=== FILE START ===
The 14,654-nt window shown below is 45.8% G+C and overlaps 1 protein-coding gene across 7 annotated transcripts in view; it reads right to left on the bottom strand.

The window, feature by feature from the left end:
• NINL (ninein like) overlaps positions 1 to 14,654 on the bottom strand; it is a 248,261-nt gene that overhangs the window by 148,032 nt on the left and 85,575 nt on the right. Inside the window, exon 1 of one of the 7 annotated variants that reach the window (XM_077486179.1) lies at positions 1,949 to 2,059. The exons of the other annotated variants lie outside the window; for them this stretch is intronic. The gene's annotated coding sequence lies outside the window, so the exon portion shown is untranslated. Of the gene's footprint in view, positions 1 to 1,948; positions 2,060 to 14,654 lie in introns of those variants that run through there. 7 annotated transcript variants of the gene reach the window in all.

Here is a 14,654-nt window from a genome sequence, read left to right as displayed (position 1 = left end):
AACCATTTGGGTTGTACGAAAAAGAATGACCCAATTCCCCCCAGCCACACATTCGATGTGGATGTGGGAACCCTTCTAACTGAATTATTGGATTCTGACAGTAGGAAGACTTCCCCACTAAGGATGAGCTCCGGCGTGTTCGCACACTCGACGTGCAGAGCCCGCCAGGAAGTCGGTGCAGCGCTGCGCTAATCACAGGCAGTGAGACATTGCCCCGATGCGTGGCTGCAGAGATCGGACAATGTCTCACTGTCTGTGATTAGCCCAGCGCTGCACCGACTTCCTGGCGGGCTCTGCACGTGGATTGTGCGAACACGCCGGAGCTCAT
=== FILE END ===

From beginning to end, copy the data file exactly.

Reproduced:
The 14,654-nt window shown below is 45.8% G+C and overlaps 1 protein-coding gene across 7 annotated transcripts in view; it reads right to left on the bottom strand.

The window, feature by feature from the left end:
• NINL (ninein like) overlaps positions 1 to 14,654 on the bottom strand; it is a 248,261-nt gene that overhangs the window by 148,032 nt on the left and 85,575 nt on the right. Inside the window, exon 1 of one of the 7 annotated variants that reach the window (XM_077486179.1) lies at positions 1,949 to 2,059. The exons of the other annotated variants lie outside the window; for them this stretch is intronic. The gene's annotated coding sequence lies outside the window, so the exon portion shown is untranslated. Of the gene's footprint in view, positions 1 to 1,948; positions 2,060 to 14,654 lie in introns of those variants that run through there. 7 annotated transcript variants of the gene reach the window in all.

Here is a 14,654-nt window from a genome sequence, read left to right as displayed (position 1 = left end):
AACCATTTGGGTTGTACGAAAAAGAATGACCCAATTCCCCCCAGCCACACATTCGATGTGGATGTGGGAACCCTTCTAACTGAATTATTGGATTCTGACAGTAGGAAGACTTCCCCACTAAGGATGAGCTCCGGCGTGTTCGCACACTCGACGTGCAGAGCCCGCCAGGAAGTCGGTGCAGCGCTGCGCTAATCACAGGCAGTGAGACATTGCCCCGATGCGTGGCTGCAGAGATCGGACAATGTCTCACTGTCTGTGATTAGCCCAGCGCTGCACCGACTTCCTGGCGGGCTCTGCACGTGGATTGTGCGAACACGCCGGAGCTCAT